McCarthy Claims He’s Open to Being Reinstated as Speaker

( — On October 3rd, Republicans voted to remove Representative Kevin McCarthy as Speaker of the House and have yet to come to an agreement on a replacement for him. Representative Kat Cammack said on Tuesday, October 10, that before the attack on Israel by the terrorist group Hamas, she would have expected the process of selecting a new speaker to have taken a month. However, in light of a new war in the Middle East, Republicans are feeling the need to accelerate the process.

In an interview on Monday, October 9th, the recently ousted McCarthy was asked by radio host Hugh Hewitt if he would return to his role if the Republicans could not form a majority consensus on a new Speaker. While it seems unlikely that the very people who so recently had McCarthy removed from his position would agree to reinstate him, McCarthy pointed out that he is still a member of that conference and that he will continue to “fight and act”.

The conference has been meeting behind closed doors as Republicans seem determined to avoid the long rounds of public votes that it took to elect McCarthy in January. The pressure is on to elect a new Speaker in order to begin the work necessary to provide aid to Israel after the horrific attack during the Tribe of Nova music festival. The current Speaker Pro Tempore, Patrick T. McHenry, does not have the authority to accomplish much other than oversee the election to select a new Speaker. There do seem to be some negotiations going on behind the scenes between Republicans and Democrats to give McHenry more authority if the conference does not select a new Speaker quickly.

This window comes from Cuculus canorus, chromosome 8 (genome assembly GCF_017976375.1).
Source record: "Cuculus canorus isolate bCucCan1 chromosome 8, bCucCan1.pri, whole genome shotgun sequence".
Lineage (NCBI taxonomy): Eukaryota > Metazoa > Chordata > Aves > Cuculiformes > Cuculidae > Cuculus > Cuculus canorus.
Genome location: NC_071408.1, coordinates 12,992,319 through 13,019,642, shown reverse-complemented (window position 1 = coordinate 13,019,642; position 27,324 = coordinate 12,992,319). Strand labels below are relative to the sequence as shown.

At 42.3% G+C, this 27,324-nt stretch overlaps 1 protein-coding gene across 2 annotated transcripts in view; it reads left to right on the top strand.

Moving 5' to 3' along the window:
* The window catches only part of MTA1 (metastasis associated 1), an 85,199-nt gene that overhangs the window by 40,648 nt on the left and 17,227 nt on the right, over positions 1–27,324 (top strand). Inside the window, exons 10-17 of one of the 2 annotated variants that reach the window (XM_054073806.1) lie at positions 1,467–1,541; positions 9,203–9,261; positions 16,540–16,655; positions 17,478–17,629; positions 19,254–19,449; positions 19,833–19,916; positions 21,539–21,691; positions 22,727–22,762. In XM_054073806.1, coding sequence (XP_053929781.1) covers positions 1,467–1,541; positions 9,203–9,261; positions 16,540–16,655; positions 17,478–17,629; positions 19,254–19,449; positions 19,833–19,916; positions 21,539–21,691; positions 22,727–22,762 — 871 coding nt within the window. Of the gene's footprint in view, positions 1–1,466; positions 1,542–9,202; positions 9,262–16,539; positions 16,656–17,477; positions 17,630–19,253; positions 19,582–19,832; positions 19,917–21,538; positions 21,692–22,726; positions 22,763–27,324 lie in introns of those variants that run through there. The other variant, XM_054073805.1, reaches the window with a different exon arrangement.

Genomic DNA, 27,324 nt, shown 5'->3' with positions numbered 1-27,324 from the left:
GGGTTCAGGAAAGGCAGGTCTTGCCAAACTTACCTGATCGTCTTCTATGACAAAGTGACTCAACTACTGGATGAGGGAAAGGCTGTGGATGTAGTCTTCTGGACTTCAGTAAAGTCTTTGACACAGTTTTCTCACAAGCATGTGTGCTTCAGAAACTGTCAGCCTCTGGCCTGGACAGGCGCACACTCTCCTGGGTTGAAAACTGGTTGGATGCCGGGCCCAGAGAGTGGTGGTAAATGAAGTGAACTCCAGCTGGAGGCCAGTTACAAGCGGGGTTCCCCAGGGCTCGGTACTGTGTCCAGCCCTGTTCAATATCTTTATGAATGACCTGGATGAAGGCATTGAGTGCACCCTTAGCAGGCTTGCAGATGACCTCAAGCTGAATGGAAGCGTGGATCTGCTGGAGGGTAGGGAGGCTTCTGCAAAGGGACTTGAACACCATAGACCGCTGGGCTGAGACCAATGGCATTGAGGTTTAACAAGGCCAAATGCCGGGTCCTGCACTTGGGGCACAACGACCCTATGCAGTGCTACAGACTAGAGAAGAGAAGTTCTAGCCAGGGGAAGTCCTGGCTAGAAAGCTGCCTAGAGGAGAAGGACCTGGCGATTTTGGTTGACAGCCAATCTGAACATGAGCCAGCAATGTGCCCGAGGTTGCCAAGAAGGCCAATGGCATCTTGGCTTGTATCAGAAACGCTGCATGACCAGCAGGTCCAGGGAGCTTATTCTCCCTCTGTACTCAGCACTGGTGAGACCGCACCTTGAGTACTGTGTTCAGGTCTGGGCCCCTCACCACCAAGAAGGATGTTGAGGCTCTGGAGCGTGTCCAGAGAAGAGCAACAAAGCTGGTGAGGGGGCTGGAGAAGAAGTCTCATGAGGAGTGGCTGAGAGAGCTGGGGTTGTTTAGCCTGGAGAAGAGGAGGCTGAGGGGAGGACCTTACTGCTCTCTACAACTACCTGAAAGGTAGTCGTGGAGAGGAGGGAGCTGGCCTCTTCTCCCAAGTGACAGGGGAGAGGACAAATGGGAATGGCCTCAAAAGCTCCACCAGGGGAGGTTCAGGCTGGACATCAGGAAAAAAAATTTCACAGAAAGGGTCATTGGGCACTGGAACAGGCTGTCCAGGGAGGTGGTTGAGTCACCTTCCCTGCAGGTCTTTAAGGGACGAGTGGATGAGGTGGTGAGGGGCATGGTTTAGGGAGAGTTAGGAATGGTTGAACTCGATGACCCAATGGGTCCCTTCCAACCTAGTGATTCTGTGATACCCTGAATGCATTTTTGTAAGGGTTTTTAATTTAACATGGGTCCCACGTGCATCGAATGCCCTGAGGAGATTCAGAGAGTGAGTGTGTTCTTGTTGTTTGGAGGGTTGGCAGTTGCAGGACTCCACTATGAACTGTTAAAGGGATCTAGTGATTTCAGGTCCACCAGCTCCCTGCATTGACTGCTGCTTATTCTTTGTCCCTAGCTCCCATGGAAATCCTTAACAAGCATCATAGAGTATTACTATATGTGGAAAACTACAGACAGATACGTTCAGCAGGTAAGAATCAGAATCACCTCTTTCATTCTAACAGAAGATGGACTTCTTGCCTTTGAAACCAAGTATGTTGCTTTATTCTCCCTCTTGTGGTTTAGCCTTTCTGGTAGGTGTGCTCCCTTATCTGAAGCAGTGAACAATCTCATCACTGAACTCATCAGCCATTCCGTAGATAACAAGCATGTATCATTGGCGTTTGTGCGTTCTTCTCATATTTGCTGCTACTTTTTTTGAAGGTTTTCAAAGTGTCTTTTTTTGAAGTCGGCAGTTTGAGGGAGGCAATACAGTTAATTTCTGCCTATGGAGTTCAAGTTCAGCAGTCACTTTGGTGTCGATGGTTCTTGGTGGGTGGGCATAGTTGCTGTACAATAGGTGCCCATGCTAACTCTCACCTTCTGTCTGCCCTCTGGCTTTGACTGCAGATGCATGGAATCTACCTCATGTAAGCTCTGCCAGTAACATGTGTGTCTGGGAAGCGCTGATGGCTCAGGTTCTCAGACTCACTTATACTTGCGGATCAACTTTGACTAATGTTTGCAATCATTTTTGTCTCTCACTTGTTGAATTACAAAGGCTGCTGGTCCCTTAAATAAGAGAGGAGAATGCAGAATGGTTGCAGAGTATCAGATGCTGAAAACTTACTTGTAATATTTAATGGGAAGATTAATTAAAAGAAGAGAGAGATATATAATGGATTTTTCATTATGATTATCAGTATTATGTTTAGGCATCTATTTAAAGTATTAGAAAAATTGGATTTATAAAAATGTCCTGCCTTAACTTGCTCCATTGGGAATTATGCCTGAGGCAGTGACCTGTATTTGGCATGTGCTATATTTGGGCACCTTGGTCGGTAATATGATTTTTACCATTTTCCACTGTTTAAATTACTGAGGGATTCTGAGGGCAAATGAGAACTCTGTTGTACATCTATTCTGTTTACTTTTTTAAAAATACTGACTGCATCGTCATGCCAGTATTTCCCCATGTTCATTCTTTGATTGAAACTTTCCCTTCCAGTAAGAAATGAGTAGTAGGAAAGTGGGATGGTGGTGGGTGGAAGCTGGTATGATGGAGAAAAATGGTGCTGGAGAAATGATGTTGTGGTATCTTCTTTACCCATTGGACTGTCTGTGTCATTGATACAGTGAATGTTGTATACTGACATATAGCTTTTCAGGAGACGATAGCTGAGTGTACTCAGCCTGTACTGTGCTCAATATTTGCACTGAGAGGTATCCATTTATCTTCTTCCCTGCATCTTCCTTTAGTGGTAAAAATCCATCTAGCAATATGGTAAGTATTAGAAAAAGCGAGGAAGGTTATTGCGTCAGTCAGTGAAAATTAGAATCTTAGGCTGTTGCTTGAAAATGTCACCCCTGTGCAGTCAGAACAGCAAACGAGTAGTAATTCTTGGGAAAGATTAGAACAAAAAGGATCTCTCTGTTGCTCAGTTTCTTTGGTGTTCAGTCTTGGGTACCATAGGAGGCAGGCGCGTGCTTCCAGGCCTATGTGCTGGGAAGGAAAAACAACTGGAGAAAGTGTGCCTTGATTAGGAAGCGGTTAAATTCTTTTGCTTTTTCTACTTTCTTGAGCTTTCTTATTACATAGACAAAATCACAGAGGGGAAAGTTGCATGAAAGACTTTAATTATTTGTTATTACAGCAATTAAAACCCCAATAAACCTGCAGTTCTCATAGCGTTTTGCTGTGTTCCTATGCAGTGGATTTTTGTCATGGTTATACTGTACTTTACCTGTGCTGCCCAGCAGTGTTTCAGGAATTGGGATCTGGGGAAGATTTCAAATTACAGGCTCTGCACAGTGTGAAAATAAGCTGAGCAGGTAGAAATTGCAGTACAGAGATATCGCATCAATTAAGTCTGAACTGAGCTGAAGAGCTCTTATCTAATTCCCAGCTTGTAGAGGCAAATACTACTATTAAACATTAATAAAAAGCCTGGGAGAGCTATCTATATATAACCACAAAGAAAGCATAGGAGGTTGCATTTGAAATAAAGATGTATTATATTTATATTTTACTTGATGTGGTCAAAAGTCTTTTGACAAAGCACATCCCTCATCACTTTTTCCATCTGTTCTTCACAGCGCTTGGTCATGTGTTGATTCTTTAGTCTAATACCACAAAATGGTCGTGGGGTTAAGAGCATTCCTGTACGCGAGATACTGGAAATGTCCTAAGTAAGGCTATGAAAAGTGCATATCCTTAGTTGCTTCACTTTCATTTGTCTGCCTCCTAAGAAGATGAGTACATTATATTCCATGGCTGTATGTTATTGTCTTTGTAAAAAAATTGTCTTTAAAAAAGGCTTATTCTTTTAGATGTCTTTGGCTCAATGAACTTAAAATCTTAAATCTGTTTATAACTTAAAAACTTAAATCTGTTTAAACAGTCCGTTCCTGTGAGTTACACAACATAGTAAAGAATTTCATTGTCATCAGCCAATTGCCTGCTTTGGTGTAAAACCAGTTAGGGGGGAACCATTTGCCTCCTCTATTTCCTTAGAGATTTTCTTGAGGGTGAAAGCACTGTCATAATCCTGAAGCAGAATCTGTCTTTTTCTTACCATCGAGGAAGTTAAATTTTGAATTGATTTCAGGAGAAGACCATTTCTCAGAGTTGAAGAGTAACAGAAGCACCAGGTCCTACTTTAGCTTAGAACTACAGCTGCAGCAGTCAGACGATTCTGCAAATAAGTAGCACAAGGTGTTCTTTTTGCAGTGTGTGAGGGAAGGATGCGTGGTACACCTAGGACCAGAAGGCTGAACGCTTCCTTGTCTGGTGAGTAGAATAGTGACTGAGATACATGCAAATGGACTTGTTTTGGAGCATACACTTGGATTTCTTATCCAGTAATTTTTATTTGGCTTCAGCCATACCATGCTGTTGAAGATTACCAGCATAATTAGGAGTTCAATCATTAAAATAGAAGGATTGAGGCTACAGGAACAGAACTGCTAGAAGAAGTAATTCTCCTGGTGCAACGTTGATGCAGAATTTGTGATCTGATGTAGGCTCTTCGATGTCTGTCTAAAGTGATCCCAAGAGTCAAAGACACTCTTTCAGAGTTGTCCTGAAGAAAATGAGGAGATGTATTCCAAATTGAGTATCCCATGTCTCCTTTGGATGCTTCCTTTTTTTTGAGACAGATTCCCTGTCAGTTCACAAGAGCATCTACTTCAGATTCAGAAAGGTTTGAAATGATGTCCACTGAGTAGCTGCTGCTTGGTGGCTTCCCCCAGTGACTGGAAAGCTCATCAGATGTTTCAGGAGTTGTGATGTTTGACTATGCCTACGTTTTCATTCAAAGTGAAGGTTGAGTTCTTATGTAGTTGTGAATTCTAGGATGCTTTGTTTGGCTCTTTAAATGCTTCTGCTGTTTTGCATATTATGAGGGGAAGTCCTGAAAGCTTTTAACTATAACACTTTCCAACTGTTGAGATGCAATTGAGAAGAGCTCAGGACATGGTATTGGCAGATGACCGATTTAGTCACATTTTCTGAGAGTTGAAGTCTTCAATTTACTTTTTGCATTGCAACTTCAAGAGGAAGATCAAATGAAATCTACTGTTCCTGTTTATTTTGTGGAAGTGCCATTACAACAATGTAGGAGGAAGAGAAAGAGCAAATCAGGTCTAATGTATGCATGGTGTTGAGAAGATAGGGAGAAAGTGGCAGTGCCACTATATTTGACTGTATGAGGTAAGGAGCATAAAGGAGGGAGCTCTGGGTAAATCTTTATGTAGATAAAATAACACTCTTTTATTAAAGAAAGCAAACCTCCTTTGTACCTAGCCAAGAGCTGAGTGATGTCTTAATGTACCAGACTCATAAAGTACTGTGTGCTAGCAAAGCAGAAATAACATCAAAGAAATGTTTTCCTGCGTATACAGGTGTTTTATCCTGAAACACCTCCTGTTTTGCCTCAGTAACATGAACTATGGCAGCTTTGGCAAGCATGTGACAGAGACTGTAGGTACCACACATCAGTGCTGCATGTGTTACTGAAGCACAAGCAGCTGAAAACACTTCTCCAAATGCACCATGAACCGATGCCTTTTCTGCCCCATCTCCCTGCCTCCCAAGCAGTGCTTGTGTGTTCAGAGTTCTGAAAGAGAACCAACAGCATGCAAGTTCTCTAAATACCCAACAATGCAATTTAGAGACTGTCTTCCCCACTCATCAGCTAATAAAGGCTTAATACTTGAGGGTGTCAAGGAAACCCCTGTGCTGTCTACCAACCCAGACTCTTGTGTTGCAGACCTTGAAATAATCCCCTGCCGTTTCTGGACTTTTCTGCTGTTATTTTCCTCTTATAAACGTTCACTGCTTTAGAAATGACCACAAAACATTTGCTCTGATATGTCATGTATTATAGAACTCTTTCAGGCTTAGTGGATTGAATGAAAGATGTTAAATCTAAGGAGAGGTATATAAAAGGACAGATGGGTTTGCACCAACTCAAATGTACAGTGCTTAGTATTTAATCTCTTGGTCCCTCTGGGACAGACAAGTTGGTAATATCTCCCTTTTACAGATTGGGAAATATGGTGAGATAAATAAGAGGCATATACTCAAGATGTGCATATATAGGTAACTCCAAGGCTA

Majority Leader Steve Scalise and Judiciary Chair Jim Jordan are both being considered, but Republicans are concerned neither have enough support to garner the necessary 217 votes. Scalise won an informal vote behind closed doors, but an official vote on the House floor has yet to occur. Rep. Thomas Massie has indicated doubt that Republicans can elect a new Speaker in one day. He added that they are not just voting for a new Speaker, they are also voting on “a plan for the next 75 days,” as candidates’ plans on how to avoid a government shutdown when funding expires on November 17 are a critical issue in how votes are determined.

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